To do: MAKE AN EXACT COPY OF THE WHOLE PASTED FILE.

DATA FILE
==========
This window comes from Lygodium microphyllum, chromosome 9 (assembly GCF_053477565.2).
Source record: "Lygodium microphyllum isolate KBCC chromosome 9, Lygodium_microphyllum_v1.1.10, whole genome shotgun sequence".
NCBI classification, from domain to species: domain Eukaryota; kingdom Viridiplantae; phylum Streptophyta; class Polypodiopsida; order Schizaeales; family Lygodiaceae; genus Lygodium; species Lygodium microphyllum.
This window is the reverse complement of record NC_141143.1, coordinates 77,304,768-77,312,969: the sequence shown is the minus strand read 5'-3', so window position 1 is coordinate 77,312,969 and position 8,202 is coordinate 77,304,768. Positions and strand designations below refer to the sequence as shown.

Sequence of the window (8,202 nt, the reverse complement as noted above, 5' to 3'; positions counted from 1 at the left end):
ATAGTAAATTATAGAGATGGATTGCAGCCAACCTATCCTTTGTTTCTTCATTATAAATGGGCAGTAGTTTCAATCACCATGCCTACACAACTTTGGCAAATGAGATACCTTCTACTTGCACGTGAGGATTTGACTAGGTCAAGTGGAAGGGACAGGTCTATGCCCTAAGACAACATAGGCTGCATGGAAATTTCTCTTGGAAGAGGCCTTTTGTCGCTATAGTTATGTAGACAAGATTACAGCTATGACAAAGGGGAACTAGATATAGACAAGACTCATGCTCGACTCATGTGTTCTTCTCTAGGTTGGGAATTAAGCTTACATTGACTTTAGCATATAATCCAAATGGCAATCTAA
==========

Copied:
This window comes from Lygodium microphyllum, chromosome 9 (assembly GCF_053477565.2).
Source record: "Lygodium microphyllum isolate KBCC chromosome 9, Lygodium_microphyllum_v1.1.10, whole genome shotgun sequence".
NCBI classification, from domain to species: domain Eukaryota; kingdom Viridiplantae; phylum Streptophyta; class Polypodiopsida; order Schizaeales; family Lygodiaceae; genus Lygodium; species Lygodium microphyllum.
This window is the reverse complement of record NC_141143.1, coordinates 77,304,768-77,312,969: the sequence shown is the minus strand read 5'-3', so window position 1 is coordinate 77,312,969 and position 8,202 is coordinate 77,304,768. Positions and strand designations below refer to the sequence as shown.

Sequence of the window (8,202 nt, the reverse complement as noted above, 5' to 3'; positions counted from 1 at the left end):
ATAGTAAATTATAGAGATGGATTGCAGCCAACCTATCCTTTGTTTCTTCATTATAAATGGGCAGTAGTTTCAATCACCATGCCTACACAACTTTGGCAAATGAGATACCTTCTACTTGCACGTGAGGATTTGACTAGGTCAAGTGGAAGGGACAGGTCTATGCCCTAAGACAACATAGGCTGCATGGAAATTTCTCTTGGAAGAGGCCTTTTGTCGCTATAGTTATGTAGACAAGATTACAGCTATGACAAAGGGGAACTAGATATAGACAAGACTCATGCTCGACTCATGTGTTCTTCTCTAGGTTGGGAATTAAGCTTACATTGACTTTAGCATATAATCCAAATGGCAATCTAA